The state bird of Kansas is the Western Meadowlark. It has been the state bird since 1937. The bird is average-sized, has bright colors, and is usually spotted with a few stripes. It is a common sight across the rolling fields of Kansas, and it tends to eat many of the insects that live in the local area. The bird will also eat a few seeds and berries to round out its diet.
Kansas is known as the Sunflower State, and sunflowers are a common sight throughout the state. Another common sight in the sunflower fields is the Western Meadowlark. As a result, when people in Kansas think about birds, they usually picture the Western Meadowlark. The children were given the task of selecting a bird for the state, and the yellow chest of the Western Meadowlark matches the beautiful yellow of the sunflowers. The Audubon Society of Kansas conducted a survey of thousands of children throughout the state, and most of the kids pointed to the Western Meadowlark as the bird they were the most familiar with. A few other birds that got votes were the Cardinal and the Bobwhite. Because the children voted on the Western Meadowlark, it was nominated as the state bird of Kansas.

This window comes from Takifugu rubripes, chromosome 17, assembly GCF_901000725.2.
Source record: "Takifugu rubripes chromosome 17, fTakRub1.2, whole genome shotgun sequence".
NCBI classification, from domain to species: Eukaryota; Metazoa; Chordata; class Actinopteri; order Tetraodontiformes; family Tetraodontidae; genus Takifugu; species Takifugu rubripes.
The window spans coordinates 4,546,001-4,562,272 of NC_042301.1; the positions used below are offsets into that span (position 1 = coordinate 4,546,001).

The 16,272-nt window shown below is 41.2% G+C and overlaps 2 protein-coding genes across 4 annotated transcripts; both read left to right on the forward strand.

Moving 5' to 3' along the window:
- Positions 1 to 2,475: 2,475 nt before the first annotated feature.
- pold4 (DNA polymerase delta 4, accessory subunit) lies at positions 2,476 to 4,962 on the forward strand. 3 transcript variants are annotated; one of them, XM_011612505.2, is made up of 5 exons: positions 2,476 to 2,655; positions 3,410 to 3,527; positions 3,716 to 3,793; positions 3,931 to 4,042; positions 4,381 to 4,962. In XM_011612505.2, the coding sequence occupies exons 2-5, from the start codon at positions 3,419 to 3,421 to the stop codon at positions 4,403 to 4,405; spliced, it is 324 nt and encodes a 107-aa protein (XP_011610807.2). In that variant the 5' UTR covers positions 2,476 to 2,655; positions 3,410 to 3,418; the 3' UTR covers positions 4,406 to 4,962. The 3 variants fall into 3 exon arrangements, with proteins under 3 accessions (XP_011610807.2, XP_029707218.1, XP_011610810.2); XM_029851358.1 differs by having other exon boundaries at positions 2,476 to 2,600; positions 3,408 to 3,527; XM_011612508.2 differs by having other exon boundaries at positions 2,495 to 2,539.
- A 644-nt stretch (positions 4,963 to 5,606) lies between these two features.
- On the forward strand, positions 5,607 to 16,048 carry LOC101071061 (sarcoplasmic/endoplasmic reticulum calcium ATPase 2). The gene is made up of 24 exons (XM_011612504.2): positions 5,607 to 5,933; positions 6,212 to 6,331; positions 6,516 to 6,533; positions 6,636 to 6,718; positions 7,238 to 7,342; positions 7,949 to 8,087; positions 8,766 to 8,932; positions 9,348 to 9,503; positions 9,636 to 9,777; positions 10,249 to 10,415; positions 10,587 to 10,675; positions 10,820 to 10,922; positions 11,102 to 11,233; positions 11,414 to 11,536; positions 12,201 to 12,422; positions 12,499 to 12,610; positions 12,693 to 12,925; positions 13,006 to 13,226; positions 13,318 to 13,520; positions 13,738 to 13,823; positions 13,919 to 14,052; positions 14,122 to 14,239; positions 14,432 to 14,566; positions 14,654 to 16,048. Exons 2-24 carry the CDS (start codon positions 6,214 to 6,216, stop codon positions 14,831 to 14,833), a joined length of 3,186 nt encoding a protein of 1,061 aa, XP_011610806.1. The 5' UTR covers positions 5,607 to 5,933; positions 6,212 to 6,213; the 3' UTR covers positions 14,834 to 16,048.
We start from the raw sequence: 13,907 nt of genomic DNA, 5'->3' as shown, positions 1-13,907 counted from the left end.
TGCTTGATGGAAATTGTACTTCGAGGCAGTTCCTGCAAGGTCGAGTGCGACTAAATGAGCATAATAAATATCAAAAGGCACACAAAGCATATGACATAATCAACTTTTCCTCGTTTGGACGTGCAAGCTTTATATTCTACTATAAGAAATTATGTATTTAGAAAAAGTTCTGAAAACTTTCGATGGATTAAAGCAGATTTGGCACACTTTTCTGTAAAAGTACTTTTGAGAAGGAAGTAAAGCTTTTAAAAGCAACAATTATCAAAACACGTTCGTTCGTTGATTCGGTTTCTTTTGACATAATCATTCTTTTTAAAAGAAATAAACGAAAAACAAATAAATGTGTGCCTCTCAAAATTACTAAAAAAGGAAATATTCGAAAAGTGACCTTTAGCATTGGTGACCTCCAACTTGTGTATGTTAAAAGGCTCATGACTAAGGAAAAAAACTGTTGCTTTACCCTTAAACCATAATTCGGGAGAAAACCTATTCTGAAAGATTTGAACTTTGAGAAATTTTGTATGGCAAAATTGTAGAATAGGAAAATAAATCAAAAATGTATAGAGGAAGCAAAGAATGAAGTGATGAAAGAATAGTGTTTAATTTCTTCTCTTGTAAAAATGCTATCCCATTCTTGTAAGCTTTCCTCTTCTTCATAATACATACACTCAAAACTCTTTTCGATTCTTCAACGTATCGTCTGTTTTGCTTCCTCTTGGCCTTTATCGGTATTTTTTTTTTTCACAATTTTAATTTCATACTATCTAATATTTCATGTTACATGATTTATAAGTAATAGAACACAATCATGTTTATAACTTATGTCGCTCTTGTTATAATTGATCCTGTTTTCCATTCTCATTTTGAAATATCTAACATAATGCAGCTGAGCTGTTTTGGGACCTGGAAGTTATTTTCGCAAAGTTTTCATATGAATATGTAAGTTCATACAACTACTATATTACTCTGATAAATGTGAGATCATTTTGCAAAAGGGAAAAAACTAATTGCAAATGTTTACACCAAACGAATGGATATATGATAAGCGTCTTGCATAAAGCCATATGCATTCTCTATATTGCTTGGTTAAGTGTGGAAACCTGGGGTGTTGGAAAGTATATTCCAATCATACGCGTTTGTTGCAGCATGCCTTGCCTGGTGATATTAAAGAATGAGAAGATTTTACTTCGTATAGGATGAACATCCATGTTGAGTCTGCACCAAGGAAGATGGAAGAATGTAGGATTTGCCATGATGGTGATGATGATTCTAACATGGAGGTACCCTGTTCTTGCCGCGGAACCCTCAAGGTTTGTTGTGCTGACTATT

The campaign was conducted during the early 20th century, and the Western Meadowlark was officially nominated as the state bird in 1937. After the contest came to a close, the legislature was responsible for reviewing the results and making a final decision on which bird to pick. Then, the governor signed the bill into law, making the Western Meadowlark the official state bird of Kansas.
The Western Meadowlark is a frequent sight across the farms and fields of Kansas. The Western Meadowlark is known for the yellow feathers on its chest and the band of black on its back in the shape of a V. The beak is usually grey or black, and the wings have brown and tan feathers with a few patches of black and white as well.
The Western Meadowlark is between six and 10 inches tall. The wingspan usually measures between 12 and 16 inches. The Western Meadowlark is a small bird, usually weighing about three ounces.
The Western Meadowlark tends to be most active during the day. It usually sings throughout the day, and it goes under cover to sleep during the night. They usually put their nests on the ground, and they can be spotted in shrubs. They try to be as quiet and hidden as possible because the nests are still within reach of predators at night. Then, when the sun rises, they come out again.